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Is the "Ethical" AI Approach Really More Fair?

Adobe claims that their AI Image Generator, Firefly, has solid ethical foundation. However, we believe that it has risk of violating copyright in four important ways. Here, I explain those risks and present an alternative.
Is the "Ethical" AI Approach Really More Fair?
Image by Watercolor Magic on Tess

Today, Adobe launched Firefly Image 3, a substantial quality upgrade. Amidst many ongoing lawsuits around AI image generators and on the tails of Stable Diffusion 3's launch, Adobe differentiates itself by claiming “we remain committed to developing generative AI responsibly with creators at the center.”

Although I admire Adobe's efforts to support C2PA, Firefly has four major copyright concerns that muddy their legal and ethical positioning. I believe it's important for publishers to consider these risks when evaluating Firefly and other ethical AI alternatives.

Adobe Stock Contributors did not specifically agree to license their images for the purposes of training AI models

Adobe claims the use of Adobe Stock images to train their Firefly AI model is covered under the existing contributor agreement, which grants Adobe rights to "develop new features and services" from the contributed content (source). 

However, some contributors argue they were not explicitly notified or did not realize this broad language would allow Adobe to train an AI model that could potentially generate derivative works mimicking their art style.

“The Adobe Stock Contributor Agreement isn't at all clear about the use of contributor photos for this kind of thing. I expect backlash from stock photographers about the use of their images to train Adobe's AI model” wrote one artist in an ArsTechnical forum.

Since launching Firefly last year, Adobe has not updated its Stock Contributor Agreement - which predates the technology - to clarify the use of images to train Firefly. There is no mention of the Firefly Contributor Bonus in the Payment section of the agreement.

Adobe Stock Contributors cannot opt out of training Firefly

According to Adobe’s Firefly FAQ, it is impossible for an artist to Opt Out or stop Adobe from using their work to train AI models.

“We currently do not allow for an opt-out mechanism for Adobe Stock content, as this content is used for building AI models for a variety of existing and future Stock features.”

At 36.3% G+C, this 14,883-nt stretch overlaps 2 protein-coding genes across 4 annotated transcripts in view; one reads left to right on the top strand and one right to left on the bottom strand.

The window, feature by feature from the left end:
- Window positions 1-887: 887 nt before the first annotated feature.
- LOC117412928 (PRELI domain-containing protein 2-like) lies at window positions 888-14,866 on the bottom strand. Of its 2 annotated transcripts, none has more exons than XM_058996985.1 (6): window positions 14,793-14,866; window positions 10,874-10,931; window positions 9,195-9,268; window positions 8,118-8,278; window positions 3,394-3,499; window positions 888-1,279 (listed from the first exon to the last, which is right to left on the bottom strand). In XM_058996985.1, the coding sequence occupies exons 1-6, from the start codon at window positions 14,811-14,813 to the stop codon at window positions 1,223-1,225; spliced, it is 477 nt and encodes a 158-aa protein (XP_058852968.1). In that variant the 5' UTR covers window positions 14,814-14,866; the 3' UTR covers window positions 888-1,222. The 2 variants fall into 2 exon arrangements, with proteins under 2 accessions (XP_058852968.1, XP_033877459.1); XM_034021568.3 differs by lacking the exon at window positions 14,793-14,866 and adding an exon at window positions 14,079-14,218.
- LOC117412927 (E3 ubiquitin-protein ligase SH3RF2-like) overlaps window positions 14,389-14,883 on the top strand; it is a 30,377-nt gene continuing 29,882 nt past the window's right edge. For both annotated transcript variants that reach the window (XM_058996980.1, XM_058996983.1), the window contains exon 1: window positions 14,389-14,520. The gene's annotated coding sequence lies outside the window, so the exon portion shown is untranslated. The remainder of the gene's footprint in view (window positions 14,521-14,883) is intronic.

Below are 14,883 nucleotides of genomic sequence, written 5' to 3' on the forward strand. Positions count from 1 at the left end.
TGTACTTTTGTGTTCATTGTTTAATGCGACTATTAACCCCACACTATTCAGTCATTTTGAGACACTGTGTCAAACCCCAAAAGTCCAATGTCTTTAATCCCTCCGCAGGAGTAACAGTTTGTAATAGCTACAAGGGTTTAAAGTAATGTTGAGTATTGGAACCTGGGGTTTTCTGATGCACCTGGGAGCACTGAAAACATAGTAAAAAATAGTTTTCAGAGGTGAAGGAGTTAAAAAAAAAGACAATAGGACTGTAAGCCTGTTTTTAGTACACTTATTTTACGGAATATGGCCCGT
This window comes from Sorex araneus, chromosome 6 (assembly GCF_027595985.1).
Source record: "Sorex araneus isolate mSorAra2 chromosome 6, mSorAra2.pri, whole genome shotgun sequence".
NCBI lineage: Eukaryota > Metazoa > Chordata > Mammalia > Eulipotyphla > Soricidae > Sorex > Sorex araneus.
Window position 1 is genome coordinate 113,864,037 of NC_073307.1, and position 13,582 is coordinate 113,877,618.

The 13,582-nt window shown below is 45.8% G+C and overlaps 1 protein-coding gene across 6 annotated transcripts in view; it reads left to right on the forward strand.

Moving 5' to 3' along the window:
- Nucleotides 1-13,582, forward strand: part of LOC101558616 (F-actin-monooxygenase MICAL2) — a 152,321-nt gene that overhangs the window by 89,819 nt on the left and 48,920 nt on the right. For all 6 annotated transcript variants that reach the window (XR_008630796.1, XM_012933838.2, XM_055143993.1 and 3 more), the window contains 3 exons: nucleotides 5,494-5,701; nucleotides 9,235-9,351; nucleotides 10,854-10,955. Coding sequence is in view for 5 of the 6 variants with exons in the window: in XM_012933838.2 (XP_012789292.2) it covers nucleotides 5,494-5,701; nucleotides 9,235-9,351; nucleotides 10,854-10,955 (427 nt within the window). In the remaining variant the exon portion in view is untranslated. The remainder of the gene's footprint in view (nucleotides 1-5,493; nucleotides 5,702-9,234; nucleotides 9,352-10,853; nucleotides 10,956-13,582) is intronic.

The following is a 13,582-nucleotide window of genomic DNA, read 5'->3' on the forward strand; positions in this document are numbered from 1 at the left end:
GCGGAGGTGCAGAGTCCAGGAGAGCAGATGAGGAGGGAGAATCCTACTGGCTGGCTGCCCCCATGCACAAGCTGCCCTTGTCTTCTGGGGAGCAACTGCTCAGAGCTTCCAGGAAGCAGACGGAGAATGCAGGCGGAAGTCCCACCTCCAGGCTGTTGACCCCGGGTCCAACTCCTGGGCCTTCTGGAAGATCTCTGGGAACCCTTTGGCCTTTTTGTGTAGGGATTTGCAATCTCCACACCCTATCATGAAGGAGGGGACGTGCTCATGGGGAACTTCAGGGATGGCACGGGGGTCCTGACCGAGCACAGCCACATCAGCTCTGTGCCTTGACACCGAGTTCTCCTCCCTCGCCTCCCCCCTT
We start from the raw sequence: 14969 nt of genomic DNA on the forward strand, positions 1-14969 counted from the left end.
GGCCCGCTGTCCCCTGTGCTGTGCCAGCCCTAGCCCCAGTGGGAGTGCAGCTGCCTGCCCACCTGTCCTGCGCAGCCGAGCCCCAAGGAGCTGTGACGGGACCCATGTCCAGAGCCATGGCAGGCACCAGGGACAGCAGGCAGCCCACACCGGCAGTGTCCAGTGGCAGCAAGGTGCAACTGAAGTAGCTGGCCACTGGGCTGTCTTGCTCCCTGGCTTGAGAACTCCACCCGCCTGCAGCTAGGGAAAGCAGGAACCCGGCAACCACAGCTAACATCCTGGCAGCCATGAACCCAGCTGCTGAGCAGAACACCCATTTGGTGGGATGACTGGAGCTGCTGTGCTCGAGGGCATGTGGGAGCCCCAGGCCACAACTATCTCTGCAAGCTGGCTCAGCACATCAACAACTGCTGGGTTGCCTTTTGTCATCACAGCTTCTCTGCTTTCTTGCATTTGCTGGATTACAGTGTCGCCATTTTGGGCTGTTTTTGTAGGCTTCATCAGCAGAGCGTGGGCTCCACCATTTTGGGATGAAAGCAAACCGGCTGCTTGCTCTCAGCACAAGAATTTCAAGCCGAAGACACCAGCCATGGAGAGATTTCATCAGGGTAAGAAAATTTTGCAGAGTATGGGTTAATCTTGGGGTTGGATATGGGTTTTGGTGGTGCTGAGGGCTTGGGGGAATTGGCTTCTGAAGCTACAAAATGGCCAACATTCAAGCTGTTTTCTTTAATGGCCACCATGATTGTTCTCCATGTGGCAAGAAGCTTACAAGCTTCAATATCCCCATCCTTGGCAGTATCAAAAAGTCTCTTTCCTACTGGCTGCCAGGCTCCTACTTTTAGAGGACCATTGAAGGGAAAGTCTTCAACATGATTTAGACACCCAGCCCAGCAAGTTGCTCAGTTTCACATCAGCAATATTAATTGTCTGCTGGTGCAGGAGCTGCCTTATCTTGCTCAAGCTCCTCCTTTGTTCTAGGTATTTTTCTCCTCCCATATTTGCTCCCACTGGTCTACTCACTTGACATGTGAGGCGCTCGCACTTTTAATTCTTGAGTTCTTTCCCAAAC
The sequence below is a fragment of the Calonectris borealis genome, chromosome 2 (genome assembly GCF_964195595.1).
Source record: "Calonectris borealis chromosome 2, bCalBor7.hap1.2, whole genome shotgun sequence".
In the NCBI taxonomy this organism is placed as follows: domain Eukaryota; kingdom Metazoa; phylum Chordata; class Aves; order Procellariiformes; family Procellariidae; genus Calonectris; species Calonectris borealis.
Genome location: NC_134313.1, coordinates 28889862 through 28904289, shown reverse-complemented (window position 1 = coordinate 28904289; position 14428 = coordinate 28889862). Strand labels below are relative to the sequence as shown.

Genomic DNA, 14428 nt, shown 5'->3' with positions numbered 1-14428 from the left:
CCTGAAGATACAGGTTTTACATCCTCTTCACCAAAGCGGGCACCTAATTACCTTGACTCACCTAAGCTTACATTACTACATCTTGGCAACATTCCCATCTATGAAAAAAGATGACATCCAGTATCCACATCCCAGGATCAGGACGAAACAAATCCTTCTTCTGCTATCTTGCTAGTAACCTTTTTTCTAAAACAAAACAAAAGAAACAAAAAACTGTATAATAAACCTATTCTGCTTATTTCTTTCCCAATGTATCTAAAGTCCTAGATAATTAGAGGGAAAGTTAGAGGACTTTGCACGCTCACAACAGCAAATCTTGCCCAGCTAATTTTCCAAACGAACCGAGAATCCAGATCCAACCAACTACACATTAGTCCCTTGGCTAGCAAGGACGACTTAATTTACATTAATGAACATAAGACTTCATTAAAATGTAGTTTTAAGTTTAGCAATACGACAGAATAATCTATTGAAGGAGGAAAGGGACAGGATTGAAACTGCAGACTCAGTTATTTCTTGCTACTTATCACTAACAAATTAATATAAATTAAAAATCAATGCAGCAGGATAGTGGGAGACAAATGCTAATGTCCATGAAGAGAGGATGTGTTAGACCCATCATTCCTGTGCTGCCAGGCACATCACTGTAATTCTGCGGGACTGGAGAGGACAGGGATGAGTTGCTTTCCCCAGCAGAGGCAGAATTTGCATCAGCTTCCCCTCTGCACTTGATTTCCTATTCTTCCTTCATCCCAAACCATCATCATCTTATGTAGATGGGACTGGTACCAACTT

The training set includes synthetic images

On the webpage comparing Firefly vs Midjourney, Adobe says that Firefly users can “feel at ease knowing you’re creating AI images from data based on Adobe Stock....”

However, Adobe Stock accepts images uploaded from AI image generators. The company said that up to 5% of its training data is these synthetic images, undermining the claim that it only uses commercially-licensed content.

Firefly users do not have to prove ownership of for a stylistic reference

When using Adobe Firefly, you can upload a reference image to transform your generated image into that style. However, without moderation, users can easily generate with a photo they don’t have the right to use. It becomes easy to “borrow” the visual style of well-known artists without crediting them, paying them, or getting their permission, and there is a high risk of copyright infringement.

Below is an example of an image cast into the style of an artist who vocally asked not to have their images used with generative AI:

The underlying issue here is that Firefly and other AI image generators cannot attribute what styles have influenced the outputs, making it difficult to protect artists and enable them to see, own, content to, and profit when their work is used in the wild. 

A better approach

I’m the cofounder of a startup called Tess. We are the first properly-licensed AI image generator, and I believe we have a much stronger legal approach to AI Image Generation than Adobe, Getty, and Shutterstock.

Tess ensures that artists are paid when the AI image generator produces work substantially similar to their own. To introduce a middle layer between the inputs (enormous training data) and a stylized image, Tess leverages Stable Diffusion as the underlying model and transforms each generated image with strong influence from 10-20 images. As a result, each Tess model generates art in a consistent visual style that is licensed directly, with permission.

Image by Touch of Whimsey on Tess

In contrast to Adobe Firefly, Tess has more transparency for both user and contributor:

  • Tess Contributors submit images knowing they will be used to train an AI model through a transparent contributor agreement. Our novel agreement specifies that the work will be use “to develop and improve machine-learning and artificial-intelligence technologies and generations,” and this use is evident in our payment model. As a result, we protect the livelihood of artists who set up a Tess model specifically for this purpose and the copyright of artists who choose not to participate.
  • Contributors choose to participate on Tess or not, and we respect the rights of artists who do not participate by preventing users from generating in their style. The buyer knows whose work influenced the model and can contact the author of the visual style for custom commissions. 
  • Tess's Content Moderation team verifies contributors own the rights to images they submit for training data.
  • Tess users cannot reference works or styles that were not specifically licensed for use with Tess

We believe that the Tess business model most clearly maps to the way clients commission human illustrators: you can’t control all the art that the person has seen in their life, but you can give them a reference or instructions of what you want drawn and refer to their past work for a visual style.

We launched into Beta last week – get on the waitlist by signing in at Tess.design or send us your thoughts at hello@tess.design.